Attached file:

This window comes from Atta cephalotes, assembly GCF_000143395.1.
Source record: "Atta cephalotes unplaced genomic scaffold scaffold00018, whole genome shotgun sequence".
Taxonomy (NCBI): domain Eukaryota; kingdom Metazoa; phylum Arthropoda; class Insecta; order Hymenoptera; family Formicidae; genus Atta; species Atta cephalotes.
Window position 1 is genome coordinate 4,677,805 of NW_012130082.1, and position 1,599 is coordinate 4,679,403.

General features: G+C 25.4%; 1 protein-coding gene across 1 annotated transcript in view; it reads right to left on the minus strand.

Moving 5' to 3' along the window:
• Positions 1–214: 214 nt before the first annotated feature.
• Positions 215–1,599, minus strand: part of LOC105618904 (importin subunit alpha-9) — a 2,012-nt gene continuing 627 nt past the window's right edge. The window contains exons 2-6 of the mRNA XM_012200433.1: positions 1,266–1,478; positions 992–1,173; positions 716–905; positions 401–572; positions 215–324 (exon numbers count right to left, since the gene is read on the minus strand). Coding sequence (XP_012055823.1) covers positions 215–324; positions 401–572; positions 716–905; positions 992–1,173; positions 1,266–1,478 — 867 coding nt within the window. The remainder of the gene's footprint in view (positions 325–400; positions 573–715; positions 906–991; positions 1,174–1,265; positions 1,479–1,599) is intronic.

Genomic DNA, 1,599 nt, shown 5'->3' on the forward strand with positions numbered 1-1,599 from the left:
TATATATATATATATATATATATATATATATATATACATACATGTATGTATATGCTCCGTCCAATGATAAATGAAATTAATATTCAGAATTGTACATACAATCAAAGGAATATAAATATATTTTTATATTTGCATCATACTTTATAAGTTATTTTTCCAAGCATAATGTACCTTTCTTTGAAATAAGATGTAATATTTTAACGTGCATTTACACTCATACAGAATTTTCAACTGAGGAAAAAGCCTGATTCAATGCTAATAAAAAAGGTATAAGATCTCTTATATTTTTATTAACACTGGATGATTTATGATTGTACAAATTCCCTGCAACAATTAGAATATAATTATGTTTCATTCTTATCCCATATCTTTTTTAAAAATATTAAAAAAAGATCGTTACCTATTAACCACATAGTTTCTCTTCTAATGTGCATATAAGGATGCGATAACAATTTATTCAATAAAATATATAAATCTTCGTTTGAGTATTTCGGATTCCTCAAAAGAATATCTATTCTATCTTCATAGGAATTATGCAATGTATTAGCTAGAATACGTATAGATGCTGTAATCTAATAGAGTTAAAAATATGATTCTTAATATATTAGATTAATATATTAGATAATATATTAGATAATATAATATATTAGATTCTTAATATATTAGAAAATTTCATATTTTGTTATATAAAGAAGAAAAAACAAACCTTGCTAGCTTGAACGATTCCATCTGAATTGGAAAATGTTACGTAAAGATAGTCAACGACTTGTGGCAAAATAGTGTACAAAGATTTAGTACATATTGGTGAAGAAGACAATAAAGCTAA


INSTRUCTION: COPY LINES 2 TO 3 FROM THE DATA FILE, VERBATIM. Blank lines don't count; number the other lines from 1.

Source record: "Atta cephalotes unplaced genomic scaffold scaffold00018, whole genome shotgun sequence".
Taxonomy (NCBI): domain Eukaryota; kingdom Metazoa; phylum Arthropoda; class Insecta; order Hymenoptera; family Formicidae; genus Atta; species Atta cephalotes.